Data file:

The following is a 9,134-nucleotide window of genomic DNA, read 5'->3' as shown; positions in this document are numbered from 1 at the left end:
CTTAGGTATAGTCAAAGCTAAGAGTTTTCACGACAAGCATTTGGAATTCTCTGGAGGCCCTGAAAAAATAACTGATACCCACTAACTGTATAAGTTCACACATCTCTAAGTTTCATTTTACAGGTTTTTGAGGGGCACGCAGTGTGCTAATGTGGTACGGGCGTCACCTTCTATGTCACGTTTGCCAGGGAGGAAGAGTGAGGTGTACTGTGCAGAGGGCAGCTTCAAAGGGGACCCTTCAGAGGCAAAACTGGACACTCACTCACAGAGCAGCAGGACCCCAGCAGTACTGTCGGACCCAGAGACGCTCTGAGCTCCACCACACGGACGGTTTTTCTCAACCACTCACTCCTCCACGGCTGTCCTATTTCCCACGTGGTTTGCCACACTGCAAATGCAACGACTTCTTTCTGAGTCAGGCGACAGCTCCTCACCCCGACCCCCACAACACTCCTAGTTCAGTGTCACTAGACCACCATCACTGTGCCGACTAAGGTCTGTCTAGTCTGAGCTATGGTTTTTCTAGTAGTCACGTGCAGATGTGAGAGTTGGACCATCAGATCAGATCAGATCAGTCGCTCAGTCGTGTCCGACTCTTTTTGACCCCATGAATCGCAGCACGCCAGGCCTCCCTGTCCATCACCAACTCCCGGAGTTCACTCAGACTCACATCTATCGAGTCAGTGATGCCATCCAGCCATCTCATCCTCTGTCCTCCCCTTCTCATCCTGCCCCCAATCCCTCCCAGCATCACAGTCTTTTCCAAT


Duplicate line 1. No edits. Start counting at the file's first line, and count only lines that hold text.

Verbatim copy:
The following is a 9,134-nucleotide window of genomic DNA, read 5'->3' as shown; positions in this document are numbered from 1 at the left end: